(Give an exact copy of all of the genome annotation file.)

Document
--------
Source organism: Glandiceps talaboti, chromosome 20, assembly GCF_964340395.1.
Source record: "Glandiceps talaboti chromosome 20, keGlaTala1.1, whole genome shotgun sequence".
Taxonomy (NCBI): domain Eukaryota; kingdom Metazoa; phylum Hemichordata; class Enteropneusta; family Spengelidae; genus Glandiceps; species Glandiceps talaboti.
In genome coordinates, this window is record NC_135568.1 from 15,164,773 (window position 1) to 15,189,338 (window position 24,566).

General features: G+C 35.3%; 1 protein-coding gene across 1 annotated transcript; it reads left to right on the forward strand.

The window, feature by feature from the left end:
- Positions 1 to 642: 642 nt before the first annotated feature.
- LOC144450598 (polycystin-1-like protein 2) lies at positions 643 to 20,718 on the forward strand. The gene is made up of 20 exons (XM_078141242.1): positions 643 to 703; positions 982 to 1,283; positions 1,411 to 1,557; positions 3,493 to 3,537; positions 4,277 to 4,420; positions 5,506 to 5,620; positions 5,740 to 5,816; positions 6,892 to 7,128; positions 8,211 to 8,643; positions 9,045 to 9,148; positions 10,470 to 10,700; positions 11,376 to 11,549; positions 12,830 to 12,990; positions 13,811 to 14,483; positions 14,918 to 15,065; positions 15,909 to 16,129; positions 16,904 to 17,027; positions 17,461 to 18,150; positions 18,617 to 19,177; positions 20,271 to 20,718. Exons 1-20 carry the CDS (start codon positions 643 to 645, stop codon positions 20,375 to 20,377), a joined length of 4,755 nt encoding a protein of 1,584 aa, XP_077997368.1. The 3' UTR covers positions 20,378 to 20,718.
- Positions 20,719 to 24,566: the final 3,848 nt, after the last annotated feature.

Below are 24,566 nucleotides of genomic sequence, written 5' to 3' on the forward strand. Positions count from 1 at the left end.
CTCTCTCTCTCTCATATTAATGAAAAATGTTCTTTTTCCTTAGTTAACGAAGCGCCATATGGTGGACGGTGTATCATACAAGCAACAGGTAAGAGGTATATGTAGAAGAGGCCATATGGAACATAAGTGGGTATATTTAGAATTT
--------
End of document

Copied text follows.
Source organism: Glandiceps talaboti, chromosome 20, assembly GCF_964340395.1.
Source record: "Glandiceps talaboti chromosome 20, keGlaTala1.1, whole genome shotgun sequence".
Taxonomy (NCBI): domain Eukaryota; kingdom Metazoa; phylum Hemichordata; class Enteropneusta; family Spengelidae; genus Glandiceps; species Glandiceps talaboti.
In genome coordinates, this window is record NC_135568.1 from 15,164,773 (window position 1) to 15,189,338 (window position 24,566).

General features: G+C 35.3%; 1 protein-coding gene across 1 annotated transcript; it reads left to right on the forward strand.

The window, feature by feature from the left end:
- Positions 1 to 642: 642 nt before the first annotated feature.
- LOC144450598 (polycystin-1-like protein 2) lies at positions 643 to 20,718 on the forward strand. The gene is made up of 20 exons (XM_078141242.1): positions 643 to 703; positions 982 to 1,283; positions 1,411 to 1,557; positions 3,493 to 3,537; positions 4,277 to 4,420; positions 5,506 to 5,620; positions 5,740 to 5,816; positions 6,892 to 7,128; positions 8,211 to 8,643; positions 9,045 to 9,148; positions 10,470 to 10,700; positions 11,376 to 11,549; positions 12,830 to 12,990; positions 13,811 to 14,483; positions 14,918 to 15,065; positions 15,909 to 16,129; positions 16,904 to 17,027; positions 17,461 to 18,150; positions 18,617 to 19,177; positions 20,271 to 20,718. Exons 1-20 carry the CDS (start codon positions 643 to 645, stop codon positions 20,375 to 20,377), a joined length of 4,755 nt encoding a protein of 1,584 aa, XP_077997368.1. The 3' UTR covers positions 20,378 to 20,718.
- Positions 20,719 to 24,566: the final 3,848 nt, after the last annotated feature.

Below are 24,566 nucleotides of genomic sequence, written 5' to 3' on the forward strand. Positions count from 1 at the left end.
CTCTCTCTCTCTCATATTAATGAAAAATGTTCTTTTTCCTTAGTTAACGAAGCGCCATATGGTGGACGGTGTATCATACAAGCAACAGGTAAGAGGTATATGTAGAAGAGGCCATATGGAACATAAGTGGGTATATTTAGAATTT